We must revamp how and what we teach to nurture the critical skills of passion, curiosity, imagination, creativity, critical thinking, and persistence. In the era of AI, no one will be able to thrive without these abilities, and most people will need help acquiring and improving them.

Anything artificial intelligence does has to fit into a human-centered value system that takes our unique abilities into account. While we help AI get more powerful, we need to get better at being human.

Download the executive brief Human Skills for the Digital Future.

Read the full article The Human Factor in an AI Future.


About Dan Wellers

Dan Wellers is founder and leader of Digital Futures at SAP, a strategic insights and thought leadership discipline that explores how digital technologies drive exponential change in business and society.

Kai Goerlich

About Kai Goerlich

Kai Goerlich is the Chief Futurist at SAP Innovation Center network His specialties include Competitive Intelligence, Market Intelligence, Corporate Foresight, Trends, Futuring and ideation.

Share your thoughts with Kai on Twitter @KaiGoe.heif Futu


Finance And HR: Friends Or Foes? Shifting To A Collaborative Mindset

Richard McLean

Part 1 in the 3-part “Finance and HR Collaboration” series

In my last blog, I challenged you to think of collaboration as the next killer app, citing a recent study by Oxford Economics sponsored by SAP. The study clearly explains how corporate performance improves when finance actively engages in collaboration with other business functions.

As a case in point, consider finance and HR. Both are being called on to work more collaboratively with each other – and the broader business – to help achieve a shared vision for the company. In most organizations, both have undergone a transformation to extend beyond operational tasks and adopt a more strategic focus, opening the door to more collaboration. As such, both have assumed three very important roles in the company – business partner, change agent, and steward. In this post, I’ll illustrate how collaboration can enable HR and finance to be more effective business partners.

Making the transition to focus on broader business objectives

My colleague Renata Janini Dohmen, senior vice president of HR for SAP Asia Pacific Japan, credits a changing mindset for both finance and HR as key to enabling the transition away from our traditional roles to be more collaborative. She says, “For a long time, people in HR and finance were seen as opponents. HR was focused on employees and how to motivate, encourage, and cheer on the workforce. Finance looked at the numbers and was a lot more cautious and possibly more skeptical in terms of making an investment. Today, both areas have made the transition to take on a more holistic perspective. We are pursuing strategies and approaching decisions based on what delivers the best return on investment for the company’s assets, whether those assets are monetary or non-monetary. This mindset shift plays a key role in how finance and HR execute the strategic imperatives of the company,” she notes.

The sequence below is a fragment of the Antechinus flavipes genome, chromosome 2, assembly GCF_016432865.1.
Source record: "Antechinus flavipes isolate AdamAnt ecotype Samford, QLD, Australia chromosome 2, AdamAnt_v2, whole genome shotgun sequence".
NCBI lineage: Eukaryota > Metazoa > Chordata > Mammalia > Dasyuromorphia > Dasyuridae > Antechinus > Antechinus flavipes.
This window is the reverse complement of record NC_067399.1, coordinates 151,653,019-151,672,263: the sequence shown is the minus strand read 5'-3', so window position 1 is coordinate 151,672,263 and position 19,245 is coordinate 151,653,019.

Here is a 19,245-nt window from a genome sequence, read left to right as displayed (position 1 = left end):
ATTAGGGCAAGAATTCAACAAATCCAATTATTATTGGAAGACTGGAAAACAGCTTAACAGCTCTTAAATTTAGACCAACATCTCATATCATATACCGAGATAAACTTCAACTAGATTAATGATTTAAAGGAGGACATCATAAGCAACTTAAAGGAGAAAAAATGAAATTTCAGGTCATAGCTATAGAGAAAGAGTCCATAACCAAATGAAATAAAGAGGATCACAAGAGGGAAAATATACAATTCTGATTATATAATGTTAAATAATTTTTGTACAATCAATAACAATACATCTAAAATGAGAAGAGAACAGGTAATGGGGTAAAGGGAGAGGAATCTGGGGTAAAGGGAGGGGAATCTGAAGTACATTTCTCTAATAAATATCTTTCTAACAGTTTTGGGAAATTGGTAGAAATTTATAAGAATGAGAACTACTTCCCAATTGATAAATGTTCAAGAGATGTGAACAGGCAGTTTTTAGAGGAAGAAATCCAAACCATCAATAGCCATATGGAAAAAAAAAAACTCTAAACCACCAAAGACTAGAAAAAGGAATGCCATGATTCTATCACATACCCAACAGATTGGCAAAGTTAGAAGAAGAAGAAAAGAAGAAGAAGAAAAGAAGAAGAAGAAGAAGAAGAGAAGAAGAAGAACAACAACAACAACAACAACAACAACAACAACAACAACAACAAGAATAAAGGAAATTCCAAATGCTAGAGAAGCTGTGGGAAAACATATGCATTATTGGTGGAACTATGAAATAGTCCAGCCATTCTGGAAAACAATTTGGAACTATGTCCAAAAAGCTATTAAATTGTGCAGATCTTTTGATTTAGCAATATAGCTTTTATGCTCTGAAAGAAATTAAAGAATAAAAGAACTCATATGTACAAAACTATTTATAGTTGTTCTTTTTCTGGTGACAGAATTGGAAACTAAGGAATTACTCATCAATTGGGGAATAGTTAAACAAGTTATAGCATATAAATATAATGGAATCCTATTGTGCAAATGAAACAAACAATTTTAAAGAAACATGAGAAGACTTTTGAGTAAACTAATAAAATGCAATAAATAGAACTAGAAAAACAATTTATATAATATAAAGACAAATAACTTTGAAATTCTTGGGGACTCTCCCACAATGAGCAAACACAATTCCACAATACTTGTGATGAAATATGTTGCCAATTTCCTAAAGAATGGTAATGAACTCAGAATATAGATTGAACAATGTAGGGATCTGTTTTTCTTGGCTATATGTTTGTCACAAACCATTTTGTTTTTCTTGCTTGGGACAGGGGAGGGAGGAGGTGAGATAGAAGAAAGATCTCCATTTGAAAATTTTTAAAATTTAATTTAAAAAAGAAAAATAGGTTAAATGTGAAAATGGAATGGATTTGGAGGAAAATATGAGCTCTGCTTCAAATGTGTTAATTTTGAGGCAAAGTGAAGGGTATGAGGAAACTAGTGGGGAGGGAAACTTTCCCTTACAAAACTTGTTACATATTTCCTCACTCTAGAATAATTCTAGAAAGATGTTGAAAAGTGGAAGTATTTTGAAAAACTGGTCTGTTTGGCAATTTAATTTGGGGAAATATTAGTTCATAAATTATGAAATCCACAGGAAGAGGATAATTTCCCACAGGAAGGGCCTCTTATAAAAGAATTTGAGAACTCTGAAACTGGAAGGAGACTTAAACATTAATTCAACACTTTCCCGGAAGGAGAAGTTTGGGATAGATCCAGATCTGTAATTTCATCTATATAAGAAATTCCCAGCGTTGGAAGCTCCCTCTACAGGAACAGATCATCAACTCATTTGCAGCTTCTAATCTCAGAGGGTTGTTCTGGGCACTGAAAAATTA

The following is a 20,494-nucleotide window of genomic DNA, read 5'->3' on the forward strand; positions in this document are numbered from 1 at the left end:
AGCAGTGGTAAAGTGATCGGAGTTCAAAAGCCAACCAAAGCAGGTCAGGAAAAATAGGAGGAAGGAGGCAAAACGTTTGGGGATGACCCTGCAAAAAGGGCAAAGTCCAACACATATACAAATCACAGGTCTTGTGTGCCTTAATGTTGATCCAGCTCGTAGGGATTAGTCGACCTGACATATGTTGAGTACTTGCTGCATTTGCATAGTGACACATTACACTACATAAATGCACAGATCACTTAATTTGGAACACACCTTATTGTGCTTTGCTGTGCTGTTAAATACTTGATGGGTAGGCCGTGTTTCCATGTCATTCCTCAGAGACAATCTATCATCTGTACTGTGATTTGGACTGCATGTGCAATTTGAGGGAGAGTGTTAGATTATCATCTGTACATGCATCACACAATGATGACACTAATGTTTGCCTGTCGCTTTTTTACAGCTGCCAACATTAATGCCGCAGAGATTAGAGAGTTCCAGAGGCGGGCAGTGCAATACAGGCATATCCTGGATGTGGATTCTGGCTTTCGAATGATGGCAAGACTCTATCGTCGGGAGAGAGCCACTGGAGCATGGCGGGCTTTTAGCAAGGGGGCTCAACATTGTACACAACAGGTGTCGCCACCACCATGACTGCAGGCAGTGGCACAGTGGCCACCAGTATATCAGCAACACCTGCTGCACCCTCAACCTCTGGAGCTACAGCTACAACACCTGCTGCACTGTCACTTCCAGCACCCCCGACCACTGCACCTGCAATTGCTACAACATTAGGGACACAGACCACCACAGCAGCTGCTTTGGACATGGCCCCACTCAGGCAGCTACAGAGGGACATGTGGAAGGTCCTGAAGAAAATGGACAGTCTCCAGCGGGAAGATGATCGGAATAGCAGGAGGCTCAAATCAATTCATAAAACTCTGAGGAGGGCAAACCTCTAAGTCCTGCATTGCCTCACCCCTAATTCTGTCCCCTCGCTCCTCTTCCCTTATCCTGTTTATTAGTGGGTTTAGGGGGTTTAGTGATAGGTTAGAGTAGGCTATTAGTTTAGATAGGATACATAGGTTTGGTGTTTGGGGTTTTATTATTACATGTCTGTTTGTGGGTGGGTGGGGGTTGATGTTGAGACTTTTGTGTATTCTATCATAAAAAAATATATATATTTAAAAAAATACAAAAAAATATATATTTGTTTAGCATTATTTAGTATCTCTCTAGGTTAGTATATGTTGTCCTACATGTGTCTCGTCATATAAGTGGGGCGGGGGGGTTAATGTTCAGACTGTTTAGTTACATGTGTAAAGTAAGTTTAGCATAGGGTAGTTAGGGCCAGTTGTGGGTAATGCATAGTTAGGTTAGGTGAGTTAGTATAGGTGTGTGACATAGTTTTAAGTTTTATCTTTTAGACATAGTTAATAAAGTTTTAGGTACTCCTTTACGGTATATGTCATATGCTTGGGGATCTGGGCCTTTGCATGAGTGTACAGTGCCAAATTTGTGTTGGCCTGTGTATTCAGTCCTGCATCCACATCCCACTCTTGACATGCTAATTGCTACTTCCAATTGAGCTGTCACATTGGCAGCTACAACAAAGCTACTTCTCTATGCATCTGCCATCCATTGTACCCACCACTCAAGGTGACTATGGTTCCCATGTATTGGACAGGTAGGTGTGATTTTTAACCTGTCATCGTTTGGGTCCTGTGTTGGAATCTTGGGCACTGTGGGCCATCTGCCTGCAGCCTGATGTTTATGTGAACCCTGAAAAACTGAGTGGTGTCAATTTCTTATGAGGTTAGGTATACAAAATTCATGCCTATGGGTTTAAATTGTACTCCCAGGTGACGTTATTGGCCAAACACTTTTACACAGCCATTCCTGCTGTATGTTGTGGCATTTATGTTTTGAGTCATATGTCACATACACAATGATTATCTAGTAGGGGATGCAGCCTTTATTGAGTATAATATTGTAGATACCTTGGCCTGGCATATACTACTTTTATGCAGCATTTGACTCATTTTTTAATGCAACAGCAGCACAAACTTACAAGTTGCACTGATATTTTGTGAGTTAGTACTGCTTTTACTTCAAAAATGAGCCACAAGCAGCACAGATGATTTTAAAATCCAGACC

Viewing joint decisions from a completely different lens

I agree with Renata. This mindset change has certainly impacted the way I make decisions. If I’m just focused on controlling costs and assessing expenditures, I’ll evaluate programs and ideas quite differently than if I’m thinking about the big picture.

For example, there’s an HR manager in our organization who runs Compensation and Benefits. She approaches me regularly with great ideas. But those ideas cost money. In the past, I was probably more inclined to look at those conversations from a tactical perspective. It was easy for me to simply say, “No, we can’t afford it.”

Now I look at her ideas from a more strategic perspective. I think, “What do we want our culture to be in the years ahead? Are the benefits packages she is proposing perhaps the right ones to get us there? Are they family friendly? Are they relevant for people in today’s world? Will they make us an employer of choice?” I quite enjoy the rich conversations we have about the impact of compensation and benefits design on the culture we want to create. Now, I see our relationship as much more collaborative and jointly invested in attracting and retaining the best people who will ultimately deliver on the company strategy. It’s a completely different lens.

Defining how finance and HR align to the company strategy

Renata and I believe that greater collaboration between finance and HR is a critical success factor. How can your organization achieve this shift? “Once the organization has clearly defined what role finance and HR must play and how they fundamentally align to the company strategy, then it’s more natural to structure them in a way to support such transformation,” Renata explains.

Technology plays an important role in our ability to successfully collaborate. Looking back, finance and HR were heavily focused on our own operational areas because everything we did tended to consume more time – just keeping the lights on and taking care of our basic responsibilities. Now, through a more efficient operating model with shared services, standard operating procedures, and automation, we can both be more business-focused and integrated. As a result, we’re able to collaborate in more meaningful ways to have a positive impact on business outcomes.

In our next blog, we’ll look at how finance and HR can work together as agents of change.

For a deeper dive, download the Oxford Economics study sponsored by SAP.

Follow SAP Finance online: @SAPFinance (Twitter)LinkedIn | FacebookYouTube


Richard McLean

About Richard McLean

Richard McLean, regional CFO for SAP Asia Pacific Japan, oversees all key finance and administrative functions for field and regional headquarters, supporting more than 16,000 employees. He has more than 20 years of experience in senior finance roles with leading global companies across a range of industries, including financial services, investment banking, automotive, and IT. He joined SAP in 2008.